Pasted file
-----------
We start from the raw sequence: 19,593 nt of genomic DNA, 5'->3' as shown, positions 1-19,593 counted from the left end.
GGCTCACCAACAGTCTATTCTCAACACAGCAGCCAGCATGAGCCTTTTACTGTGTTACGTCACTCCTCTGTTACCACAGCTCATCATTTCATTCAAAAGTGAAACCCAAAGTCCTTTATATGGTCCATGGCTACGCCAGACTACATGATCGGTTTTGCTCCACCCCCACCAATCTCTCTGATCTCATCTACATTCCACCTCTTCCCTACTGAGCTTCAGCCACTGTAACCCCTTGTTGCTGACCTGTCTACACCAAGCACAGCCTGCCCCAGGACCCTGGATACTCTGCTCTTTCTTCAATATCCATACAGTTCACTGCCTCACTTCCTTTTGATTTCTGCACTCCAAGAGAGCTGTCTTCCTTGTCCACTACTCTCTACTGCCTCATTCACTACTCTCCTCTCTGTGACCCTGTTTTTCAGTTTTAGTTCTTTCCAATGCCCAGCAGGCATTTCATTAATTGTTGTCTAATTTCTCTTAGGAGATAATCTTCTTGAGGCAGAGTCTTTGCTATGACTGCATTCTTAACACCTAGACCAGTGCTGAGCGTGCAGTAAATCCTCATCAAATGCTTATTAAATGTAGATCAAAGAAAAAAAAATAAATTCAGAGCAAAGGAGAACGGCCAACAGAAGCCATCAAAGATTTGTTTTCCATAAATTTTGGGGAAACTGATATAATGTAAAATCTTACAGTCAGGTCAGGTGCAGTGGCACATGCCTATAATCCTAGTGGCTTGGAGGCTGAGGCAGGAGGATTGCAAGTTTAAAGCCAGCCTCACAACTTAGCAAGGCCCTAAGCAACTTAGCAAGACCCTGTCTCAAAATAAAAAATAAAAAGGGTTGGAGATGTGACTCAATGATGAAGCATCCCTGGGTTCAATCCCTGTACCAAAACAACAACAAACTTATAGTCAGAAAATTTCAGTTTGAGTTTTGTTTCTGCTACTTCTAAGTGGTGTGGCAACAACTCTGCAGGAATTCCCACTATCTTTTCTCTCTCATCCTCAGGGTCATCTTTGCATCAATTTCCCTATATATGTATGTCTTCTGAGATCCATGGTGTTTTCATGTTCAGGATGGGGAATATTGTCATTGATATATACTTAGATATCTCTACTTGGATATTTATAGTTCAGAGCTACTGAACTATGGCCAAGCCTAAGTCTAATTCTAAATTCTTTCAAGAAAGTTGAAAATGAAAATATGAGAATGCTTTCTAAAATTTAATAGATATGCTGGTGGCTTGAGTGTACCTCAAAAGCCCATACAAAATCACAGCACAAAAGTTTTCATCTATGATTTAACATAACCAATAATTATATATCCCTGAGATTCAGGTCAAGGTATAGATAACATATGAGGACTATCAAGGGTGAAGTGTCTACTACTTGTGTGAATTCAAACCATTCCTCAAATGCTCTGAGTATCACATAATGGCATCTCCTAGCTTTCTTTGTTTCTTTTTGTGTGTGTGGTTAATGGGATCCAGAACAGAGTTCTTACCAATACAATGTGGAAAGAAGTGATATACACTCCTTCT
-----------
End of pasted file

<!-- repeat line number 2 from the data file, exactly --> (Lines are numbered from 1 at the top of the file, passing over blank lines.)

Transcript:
GGCTCACCAACAGTCTATTCTCAACACAGCAGCCAGCATGAGCCTTTTACTGTGTTACGTCACTCCTCTGTTACCACAGCTCATCATTTCATTCAAAAGTGAAACCCAAAGTCCTTTATATGGTCCATGGCTACGCCAGACTACATGATCGGTTTTGCTCCACCCCCACCAATCTCTCTGATCTCATCTACATTCCACCTCTTCCCTACTGAGCTTCAGCCACTGTAACCCCTTGTTGCTGACCTGTCTACACCAAGCACAGCCTGCCCCAGGACCCTGGATACTCTGCTCTTTCTTCAATATCCATACAGTTCACTGCCTCACTTCCTTTTGATTTCTGCACTCCAAGAGAGCTGTCTTCCTTGTCCACTACTCTCTACTGCCTCATTCACTACTCTCCTCTCTGTGACCCTGTTTTTCAGTTTTAGTTCTTTCCAATGCCCAGCAGGCATTTCATTAATTGTTGTCTAATTTCTCTTAGGAGATAATCTTCTTGAGGCAGAGTCTTTGCTATGACTGCATTCTTAACACCTAGACCAGTGCTGAGCGTGCAGTAAATCCTCATCAAATGCTTATTAAATGTAGATCAAAGAAAAAAAAATAAATTCAGAGCAAAGGAGAACGGCCAACAGAAGCCATCAAAGATTTGTTTTCCATAAATTTTGGGGAAACTGATATAATGTAAAATCTTACAGTCAGGTCAGGTGCAGTGGCACATGCCTATAATCCTAGTGGCTTGGAGGCTGAGGCAGGAGGATTGCAAGTTTAAAGCCAGCCTCACAACTTAGCAAGGCCCTAAGCAACTTAGCAAGACCCTGTCTCAAAATAAAAAATAAAAAGGGTTGGAGATGTGACTCAATGATGAAGCATCCCTGGGTTCAATCCCTGTACCAAAACAACAACAAACTTATAGTCAGAAAATTTCAGTTTGAGTTTTGTTTCTGCTACTTCTAAGTGGTGTGGCAACAACTCTGCAGGAATTCCCACTATCTTTTCTCTCTCATCCTCAGGGTCATCTTTGCATCAATTTCCCTATATATGTATGTCTTCTGAGATCCATGGTGTTTTCATGTTCAGGATGGGGAATATTGTCATTGATATATACTTAGATATCTCTACTTGGATATTTATAGTTCAGAGCTACTGAACTATGGCCAAGCCTAAGTCTAATTCTAAATTCTTTCAAGAAAGTTGAAAATGAAAATATGAGAATGCTTTCTAAAATTTAATAGATATGCTGGTGGCTTGAGTGTACCTCAAAAGCCCATACAAAATCACAGCACAAAAGTTTTCATCTATGATTTAACATAACCAATAATTATATATCCCTGAGATTCAGGTCAAGGTATAGATAACATATGAGGACTATCAAGGGTGAAGTGTCTACTACTTGTGTGAATTCAAACCATTCCTCAAATGCTCTGAGTATCACATAATGGCATCTCCTAGCTTTCTTTGTTTCTTTTTGTGTGTGTGGTTAATGGGATCCAGAACAGAGTTCTTACCAATACAATGTGGAAAGAAGTGATATACACTCCTTCT